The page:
Review first published on RebeccasReads
Emory Black’s new novel, “Road Trip,” is a plain-spoken ride through perdition, a trip wide in scope, tumbling toward a certain kind of redemption. When first encountered by the reader, and it must be said, for a long stretch afterward, the main protagonist, Josh Schiffler, appears to be a lost soul. He is a young man/child only half aware of what and who he is. Betrayed by a brother, in what can safely be described as a biblical way, he makes a fateful decision. Thereafter, many things are pressed upon him in the course of the novel, horrible, often close to unbearable things. Tossed into the dark soul of an ugly world, he is also often his own worst enemy. Booze is a factor as well as the per-conditioned attitudes of the self-destructive kind.
On more than one occasion, you will be tempted to look away, perhaps to close the cover over and lament the whole sordid happening with a sigh. However, in all likelihood, the compelling nature of Mr. Black’s storytelling will not allow you to do so. From the opening pages, his prodigious talents— for narrative, for subtle description, for dialogue that rings patently true—allow you to see things differently. Blood and sorrow make themselves known, as if conjured by some left-handed Elmore Leonard. Ribald, oddball characters, with names such as Speedy, and Silent, and Switchblade, arrive, formed in a mold E. Annie Proulx might have used in her modern classic, “Brokeback Mountain,” if she’d decided not to play so clean.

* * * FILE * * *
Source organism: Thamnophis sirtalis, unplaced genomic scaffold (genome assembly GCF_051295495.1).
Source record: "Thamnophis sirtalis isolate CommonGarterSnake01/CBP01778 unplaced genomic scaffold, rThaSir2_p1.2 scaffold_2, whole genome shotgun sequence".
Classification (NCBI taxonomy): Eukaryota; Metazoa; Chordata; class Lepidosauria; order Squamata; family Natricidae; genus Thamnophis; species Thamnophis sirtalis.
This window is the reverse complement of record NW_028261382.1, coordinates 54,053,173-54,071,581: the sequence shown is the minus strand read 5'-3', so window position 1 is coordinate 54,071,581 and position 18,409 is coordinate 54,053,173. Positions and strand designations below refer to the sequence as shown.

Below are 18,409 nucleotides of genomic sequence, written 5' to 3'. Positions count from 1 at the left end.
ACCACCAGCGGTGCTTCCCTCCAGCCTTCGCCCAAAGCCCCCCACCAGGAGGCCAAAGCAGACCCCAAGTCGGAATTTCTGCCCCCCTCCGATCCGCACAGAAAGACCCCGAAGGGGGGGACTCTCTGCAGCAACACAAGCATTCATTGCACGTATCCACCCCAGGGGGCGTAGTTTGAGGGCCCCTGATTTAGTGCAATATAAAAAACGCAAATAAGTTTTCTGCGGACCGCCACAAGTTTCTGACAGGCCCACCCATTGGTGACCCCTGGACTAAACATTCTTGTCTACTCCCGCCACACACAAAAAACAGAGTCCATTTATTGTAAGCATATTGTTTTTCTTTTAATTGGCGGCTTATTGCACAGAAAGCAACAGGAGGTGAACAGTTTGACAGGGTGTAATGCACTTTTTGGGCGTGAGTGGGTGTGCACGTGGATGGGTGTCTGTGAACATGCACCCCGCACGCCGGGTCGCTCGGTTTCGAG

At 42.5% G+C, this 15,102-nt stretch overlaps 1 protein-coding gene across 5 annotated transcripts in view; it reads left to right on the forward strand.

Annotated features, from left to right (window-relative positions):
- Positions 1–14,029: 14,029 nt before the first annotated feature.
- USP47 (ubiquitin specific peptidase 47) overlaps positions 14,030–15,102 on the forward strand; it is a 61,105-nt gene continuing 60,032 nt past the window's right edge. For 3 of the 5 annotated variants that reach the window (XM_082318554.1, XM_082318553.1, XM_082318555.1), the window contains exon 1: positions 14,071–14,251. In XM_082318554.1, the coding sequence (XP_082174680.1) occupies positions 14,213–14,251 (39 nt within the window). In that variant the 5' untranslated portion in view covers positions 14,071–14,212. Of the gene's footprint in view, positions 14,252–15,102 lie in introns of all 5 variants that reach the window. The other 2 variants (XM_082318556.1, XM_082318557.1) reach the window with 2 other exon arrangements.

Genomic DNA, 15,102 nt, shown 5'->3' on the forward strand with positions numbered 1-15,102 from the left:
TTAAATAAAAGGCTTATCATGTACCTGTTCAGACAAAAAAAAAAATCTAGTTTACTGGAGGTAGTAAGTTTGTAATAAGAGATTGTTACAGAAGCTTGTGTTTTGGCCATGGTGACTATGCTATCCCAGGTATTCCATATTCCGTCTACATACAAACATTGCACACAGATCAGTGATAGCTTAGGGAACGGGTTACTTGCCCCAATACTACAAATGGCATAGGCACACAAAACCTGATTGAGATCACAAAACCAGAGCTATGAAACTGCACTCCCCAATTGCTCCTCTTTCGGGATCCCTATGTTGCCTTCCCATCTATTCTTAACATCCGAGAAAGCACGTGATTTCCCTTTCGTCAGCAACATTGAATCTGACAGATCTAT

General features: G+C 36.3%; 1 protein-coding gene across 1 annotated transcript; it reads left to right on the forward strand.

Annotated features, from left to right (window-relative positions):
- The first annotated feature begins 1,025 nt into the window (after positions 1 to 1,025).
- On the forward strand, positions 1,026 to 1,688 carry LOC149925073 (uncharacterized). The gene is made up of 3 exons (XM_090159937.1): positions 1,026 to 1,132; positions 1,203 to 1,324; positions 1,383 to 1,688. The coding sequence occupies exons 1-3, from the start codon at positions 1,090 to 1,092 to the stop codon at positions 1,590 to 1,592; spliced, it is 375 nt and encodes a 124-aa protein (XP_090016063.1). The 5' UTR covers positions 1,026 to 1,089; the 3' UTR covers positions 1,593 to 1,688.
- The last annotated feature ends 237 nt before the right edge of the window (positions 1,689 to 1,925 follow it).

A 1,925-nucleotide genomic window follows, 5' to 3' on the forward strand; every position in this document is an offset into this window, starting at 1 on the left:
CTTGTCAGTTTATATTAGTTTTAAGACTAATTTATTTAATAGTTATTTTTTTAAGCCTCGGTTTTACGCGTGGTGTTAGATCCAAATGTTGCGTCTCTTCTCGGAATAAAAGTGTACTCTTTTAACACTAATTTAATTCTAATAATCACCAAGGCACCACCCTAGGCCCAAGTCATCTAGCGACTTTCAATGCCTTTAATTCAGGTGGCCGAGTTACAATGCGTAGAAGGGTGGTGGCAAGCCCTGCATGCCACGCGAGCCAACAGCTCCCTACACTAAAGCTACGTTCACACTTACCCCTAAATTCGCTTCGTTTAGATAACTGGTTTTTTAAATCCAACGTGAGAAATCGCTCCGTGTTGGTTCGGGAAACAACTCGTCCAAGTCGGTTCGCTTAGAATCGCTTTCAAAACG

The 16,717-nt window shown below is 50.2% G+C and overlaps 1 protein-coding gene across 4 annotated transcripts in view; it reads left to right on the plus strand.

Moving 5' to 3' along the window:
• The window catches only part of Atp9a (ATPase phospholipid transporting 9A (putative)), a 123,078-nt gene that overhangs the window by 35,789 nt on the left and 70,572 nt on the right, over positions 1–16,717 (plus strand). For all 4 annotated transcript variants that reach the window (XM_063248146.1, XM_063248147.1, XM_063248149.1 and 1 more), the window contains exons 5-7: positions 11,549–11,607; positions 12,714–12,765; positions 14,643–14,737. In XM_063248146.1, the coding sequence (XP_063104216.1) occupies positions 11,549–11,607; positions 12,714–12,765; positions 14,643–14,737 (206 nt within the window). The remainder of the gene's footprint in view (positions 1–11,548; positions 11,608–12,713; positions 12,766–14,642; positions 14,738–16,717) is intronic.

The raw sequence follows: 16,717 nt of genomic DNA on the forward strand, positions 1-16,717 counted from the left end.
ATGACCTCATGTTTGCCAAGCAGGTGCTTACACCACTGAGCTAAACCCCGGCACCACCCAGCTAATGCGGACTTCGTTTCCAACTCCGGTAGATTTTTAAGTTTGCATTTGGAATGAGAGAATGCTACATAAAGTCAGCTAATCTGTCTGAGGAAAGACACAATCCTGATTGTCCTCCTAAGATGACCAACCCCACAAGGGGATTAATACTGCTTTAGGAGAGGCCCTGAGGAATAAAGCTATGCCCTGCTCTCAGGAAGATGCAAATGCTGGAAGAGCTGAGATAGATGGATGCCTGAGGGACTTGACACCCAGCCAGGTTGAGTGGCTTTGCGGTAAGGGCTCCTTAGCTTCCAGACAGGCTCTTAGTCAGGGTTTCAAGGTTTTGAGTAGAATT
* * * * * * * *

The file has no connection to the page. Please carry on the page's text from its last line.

There is a savior, of sorts, in “Road Trip,” a good soul, a lustful being, full of right direction clamoring up out of his heart. This character’s name is Mark Harper. He arrives first and last. He yearns and leads.
You will like him. And, if you have lived any kind of conflicted days ever in your life, you will know much of him. The key, I think, in reading this swift moving, two hundred and forty-nine page tale, is to simply not be afraid. Instead, allow yourself to sink in as it unfolds.
The author is in charge of his craft. Humor coating certain passages is welcomed. There are sly winks as well. The story, alas, is ugly and mean and pretty and knowing. At its core, it is probably a love story, a thing of discovery, of growth, and yes, of steel boned menace. Its end is tender though, sublime. Read on through the well wrought mire and you will be glad to have gotten there.